1. An HP, Jin XQ, Yang CH (1991) Study on growth patterns of main vegetation types’ biomass growth and changes of forest biomass in the early stage of treatment of the Banqiaohe Watershed. Guizhou For Sci Technol 19(4):20–34 (In Chinese) Google Scholar
  2. Cao JH, Jiang ZC, Yang DS et al (2009) Soil erosion and rocky desertification controlled by karst environment in Guizhou Province. Soil Water Conserv China 1:20–23 (In Chinese) Google Scholar
  3. Chapin FS, Matson PA, Vitousek PM (2012) Principles of terrestrial ecosystem ecology. Springer, New York, pp 369–397Google Scholar
  4. Chinese Academy of Sciences (2007) Editorial committee of vegetation map of the People’s Republic of China. Geological Publishing House, Xi’ an (In Chinese) Google Scholar
  5. Dixon RK, Brown S, Houghton RA et al (1994) Carbon pools and flux of global forest ecosystems. Science 263(5144):185–189CrossRefGoogle Scholar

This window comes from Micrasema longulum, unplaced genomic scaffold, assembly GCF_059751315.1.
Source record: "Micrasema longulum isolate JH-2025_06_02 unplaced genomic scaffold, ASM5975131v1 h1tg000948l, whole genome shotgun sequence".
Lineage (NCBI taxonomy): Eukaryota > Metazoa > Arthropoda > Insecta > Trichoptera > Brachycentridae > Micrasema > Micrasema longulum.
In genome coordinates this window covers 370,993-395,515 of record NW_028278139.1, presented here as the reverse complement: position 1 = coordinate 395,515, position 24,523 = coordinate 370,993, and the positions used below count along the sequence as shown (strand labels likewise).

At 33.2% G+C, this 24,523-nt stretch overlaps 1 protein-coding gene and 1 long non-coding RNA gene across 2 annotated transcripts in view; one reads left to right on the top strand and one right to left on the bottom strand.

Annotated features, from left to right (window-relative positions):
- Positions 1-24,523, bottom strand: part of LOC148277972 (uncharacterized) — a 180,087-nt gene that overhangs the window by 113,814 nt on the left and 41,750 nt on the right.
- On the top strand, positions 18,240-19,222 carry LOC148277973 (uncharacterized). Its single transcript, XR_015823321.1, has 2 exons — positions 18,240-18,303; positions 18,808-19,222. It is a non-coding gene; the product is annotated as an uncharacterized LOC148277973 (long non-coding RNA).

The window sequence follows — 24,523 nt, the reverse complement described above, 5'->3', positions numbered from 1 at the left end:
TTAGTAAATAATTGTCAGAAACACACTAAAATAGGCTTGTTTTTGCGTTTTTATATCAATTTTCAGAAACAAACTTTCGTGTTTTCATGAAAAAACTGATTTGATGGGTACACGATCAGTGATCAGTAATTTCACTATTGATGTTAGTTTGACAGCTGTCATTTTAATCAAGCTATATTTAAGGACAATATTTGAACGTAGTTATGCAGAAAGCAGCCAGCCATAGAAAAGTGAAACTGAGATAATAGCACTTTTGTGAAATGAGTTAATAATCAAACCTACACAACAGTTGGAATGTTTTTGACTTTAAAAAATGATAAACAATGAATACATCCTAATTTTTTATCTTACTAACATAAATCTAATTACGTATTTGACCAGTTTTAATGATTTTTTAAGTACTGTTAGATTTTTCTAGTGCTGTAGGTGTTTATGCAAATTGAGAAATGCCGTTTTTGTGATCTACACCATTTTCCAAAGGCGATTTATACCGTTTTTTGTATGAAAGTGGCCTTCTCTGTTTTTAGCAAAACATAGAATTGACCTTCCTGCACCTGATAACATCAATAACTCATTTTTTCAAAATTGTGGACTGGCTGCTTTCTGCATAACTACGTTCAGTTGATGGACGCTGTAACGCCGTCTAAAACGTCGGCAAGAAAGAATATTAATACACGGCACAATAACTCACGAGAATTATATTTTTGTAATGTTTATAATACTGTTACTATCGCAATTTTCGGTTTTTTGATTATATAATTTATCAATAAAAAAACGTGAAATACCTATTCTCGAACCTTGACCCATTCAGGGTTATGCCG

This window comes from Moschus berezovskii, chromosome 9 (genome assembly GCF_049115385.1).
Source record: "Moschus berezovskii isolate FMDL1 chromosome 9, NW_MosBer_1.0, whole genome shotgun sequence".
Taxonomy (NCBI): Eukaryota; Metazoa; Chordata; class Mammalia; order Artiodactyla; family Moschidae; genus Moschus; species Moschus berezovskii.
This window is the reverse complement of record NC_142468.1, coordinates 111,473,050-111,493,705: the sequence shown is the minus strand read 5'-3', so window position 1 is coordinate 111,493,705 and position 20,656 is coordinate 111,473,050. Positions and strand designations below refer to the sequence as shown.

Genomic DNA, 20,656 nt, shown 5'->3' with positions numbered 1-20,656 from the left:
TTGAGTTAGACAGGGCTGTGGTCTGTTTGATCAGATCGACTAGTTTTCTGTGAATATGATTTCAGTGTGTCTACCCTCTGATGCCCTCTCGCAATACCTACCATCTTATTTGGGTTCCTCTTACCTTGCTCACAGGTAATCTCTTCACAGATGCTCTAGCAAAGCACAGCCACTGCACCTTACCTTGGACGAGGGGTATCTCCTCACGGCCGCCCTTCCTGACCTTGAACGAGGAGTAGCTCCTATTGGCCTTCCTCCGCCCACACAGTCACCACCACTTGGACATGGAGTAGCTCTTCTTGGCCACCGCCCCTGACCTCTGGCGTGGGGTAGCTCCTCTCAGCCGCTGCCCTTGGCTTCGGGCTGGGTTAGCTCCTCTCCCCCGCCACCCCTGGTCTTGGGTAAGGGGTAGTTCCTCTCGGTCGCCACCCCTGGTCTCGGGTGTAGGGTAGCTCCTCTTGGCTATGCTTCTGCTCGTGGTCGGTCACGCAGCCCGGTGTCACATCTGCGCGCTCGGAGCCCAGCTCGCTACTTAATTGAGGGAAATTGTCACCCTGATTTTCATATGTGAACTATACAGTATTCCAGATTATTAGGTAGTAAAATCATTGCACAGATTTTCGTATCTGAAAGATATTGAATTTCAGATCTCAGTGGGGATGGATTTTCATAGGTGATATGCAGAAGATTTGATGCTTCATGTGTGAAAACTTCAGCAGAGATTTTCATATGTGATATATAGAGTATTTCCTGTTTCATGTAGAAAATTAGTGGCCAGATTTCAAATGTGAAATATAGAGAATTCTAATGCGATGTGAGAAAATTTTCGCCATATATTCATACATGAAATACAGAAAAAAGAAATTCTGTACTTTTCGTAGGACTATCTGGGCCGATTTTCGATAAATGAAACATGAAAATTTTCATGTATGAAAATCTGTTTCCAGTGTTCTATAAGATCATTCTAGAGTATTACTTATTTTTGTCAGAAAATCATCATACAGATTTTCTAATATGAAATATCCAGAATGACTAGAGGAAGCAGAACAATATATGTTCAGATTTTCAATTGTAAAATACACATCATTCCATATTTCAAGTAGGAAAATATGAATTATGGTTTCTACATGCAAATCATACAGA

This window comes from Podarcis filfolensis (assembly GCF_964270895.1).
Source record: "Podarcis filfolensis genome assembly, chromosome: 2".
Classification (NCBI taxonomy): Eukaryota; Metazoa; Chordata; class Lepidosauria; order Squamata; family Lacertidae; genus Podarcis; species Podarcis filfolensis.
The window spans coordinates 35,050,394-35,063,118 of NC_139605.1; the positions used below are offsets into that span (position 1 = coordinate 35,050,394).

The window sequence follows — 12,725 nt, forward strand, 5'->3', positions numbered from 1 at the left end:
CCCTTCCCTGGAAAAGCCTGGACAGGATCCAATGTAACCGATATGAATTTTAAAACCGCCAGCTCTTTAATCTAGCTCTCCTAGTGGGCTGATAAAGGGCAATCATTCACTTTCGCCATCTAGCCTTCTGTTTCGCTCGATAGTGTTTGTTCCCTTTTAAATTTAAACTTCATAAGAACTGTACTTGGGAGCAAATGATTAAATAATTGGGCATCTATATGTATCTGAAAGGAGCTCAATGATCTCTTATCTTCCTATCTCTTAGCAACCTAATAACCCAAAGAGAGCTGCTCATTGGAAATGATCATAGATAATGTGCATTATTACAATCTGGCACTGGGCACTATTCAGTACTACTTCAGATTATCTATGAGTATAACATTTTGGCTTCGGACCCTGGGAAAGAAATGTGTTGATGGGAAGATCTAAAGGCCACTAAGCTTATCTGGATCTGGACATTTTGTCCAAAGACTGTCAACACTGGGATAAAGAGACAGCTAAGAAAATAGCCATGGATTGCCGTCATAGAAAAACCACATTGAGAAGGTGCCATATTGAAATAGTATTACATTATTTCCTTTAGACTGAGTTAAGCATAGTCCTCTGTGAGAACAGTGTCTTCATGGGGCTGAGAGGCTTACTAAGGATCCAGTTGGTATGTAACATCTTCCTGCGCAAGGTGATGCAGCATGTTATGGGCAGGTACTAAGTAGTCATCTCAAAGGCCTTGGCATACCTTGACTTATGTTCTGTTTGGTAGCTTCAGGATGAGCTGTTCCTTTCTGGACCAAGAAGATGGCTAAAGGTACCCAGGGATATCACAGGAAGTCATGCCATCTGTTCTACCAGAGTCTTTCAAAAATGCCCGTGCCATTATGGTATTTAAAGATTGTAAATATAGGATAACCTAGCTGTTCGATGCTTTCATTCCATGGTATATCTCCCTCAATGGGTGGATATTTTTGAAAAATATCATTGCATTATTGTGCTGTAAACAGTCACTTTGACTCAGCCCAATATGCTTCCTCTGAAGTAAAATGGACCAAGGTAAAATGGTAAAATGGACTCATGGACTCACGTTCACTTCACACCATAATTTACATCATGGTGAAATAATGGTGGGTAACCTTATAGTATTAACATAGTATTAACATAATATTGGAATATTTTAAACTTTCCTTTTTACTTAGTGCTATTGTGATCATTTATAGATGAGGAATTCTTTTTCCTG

6. Falster DS, Duursma RA, Ishihara MI et al (2015) BAAD: a biomass and allometry database for woody plants. Ecology 96(5):1445CrossRefGoogle Scholar
  7. Fang JY, Chen AP, Peng CH et al (2001) Changes in forest biomass carbon storage in China between 1949 and 1998. Science 292(5525):2320–2322CrossRefGoogle Scholar
  8. Fang JY, Guo Z, Hu H et al (2014) Forest biomass carbon sinks in East Asia, with special reference to the relative contributions of forest expansion and forest growth. Glob Change Biol 20(6):2019–2030CrossRefGoogle Scholar
  9. Fang JY, Yu GR, Ren XB et al (2015) Carbon sequestration in China’s terrestrial ecosystems under climate change-Progress on ecosystem carbon sequestration from the CAS Strategic Priority Research Program. Bull Chin Acad Sci 30(6):848–857Google Scholar
  10. Forestry Department of Guizhou Province (2016) Inventory of forest resources in Guizhou Province (in Chinese)Google Scholar
  11. Hancock PA, Hutchinson MF (2006) Spatial interpolation of large climate data sets using bivariate thin plate smoothing splines. Environ Model Softw 21(12):1684–1694CrossRefGoogle Scholar